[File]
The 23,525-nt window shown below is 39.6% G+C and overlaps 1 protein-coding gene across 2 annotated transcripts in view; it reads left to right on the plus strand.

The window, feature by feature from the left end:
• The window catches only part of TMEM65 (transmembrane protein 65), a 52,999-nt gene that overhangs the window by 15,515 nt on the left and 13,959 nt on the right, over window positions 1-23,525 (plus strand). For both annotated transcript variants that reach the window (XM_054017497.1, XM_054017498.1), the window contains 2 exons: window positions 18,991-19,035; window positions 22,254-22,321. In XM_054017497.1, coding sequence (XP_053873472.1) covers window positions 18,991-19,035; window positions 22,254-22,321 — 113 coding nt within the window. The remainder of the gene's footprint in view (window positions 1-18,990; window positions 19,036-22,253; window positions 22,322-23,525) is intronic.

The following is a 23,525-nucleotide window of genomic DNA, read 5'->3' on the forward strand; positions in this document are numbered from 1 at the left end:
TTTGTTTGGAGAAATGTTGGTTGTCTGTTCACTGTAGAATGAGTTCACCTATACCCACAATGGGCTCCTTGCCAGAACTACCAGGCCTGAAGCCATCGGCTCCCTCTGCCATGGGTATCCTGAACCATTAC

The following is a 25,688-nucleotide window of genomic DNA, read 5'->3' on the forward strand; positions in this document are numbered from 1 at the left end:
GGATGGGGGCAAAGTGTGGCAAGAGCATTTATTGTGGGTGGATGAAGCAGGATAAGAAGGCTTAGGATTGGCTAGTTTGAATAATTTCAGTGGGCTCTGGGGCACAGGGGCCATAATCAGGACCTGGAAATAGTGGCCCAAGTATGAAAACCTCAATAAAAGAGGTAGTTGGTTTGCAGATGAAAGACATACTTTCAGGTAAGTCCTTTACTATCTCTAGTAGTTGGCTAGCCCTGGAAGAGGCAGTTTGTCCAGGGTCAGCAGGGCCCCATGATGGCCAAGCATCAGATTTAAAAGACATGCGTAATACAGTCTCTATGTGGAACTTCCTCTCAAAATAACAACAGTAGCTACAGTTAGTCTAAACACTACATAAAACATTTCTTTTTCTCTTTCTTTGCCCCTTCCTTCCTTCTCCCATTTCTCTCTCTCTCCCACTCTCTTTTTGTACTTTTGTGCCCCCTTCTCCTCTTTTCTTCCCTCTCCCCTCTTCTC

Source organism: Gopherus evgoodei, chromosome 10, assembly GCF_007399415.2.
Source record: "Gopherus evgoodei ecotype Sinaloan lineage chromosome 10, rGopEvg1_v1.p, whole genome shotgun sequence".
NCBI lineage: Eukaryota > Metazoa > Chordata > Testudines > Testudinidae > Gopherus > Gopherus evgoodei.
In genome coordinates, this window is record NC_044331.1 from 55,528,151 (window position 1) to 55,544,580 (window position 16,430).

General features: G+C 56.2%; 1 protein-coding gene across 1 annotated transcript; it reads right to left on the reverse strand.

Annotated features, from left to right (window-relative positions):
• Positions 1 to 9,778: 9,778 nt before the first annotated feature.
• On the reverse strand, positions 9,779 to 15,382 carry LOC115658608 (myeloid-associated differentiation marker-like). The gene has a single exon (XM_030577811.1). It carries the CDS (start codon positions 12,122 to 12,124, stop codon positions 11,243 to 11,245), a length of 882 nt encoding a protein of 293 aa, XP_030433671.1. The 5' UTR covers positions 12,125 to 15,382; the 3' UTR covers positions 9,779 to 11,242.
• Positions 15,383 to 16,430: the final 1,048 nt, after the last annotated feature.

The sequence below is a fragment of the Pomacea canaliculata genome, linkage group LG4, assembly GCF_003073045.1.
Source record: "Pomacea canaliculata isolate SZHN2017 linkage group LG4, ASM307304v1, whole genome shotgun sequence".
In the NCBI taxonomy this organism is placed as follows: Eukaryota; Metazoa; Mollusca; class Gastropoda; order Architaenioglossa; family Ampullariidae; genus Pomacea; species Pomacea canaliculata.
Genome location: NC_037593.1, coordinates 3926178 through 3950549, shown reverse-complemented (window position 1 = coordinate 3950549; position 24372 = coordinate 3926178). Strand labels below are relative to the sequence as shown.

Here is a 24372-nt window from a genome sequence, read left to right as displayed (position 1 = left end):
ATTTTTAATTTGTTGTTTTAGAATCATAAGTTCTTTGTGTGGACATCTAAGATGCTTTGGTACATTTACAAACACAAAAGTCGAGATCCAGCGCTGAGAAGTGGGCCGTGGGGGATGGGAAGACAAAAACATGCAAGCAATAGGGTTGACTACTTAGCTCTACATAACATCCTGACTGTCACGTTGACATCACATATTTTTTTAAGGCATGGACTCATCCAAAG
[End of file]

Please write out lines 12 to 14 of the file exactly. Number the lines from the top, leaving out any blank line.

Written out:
General features: G+C 56.2%; 1 protein-coding gene across 1 annotated transcript; it reads right to left on the reverse strand.

Annotated features, from left to right (window-relative positions):
• Positions 1 to 9,778: 9,778 nt before the first annotated feature.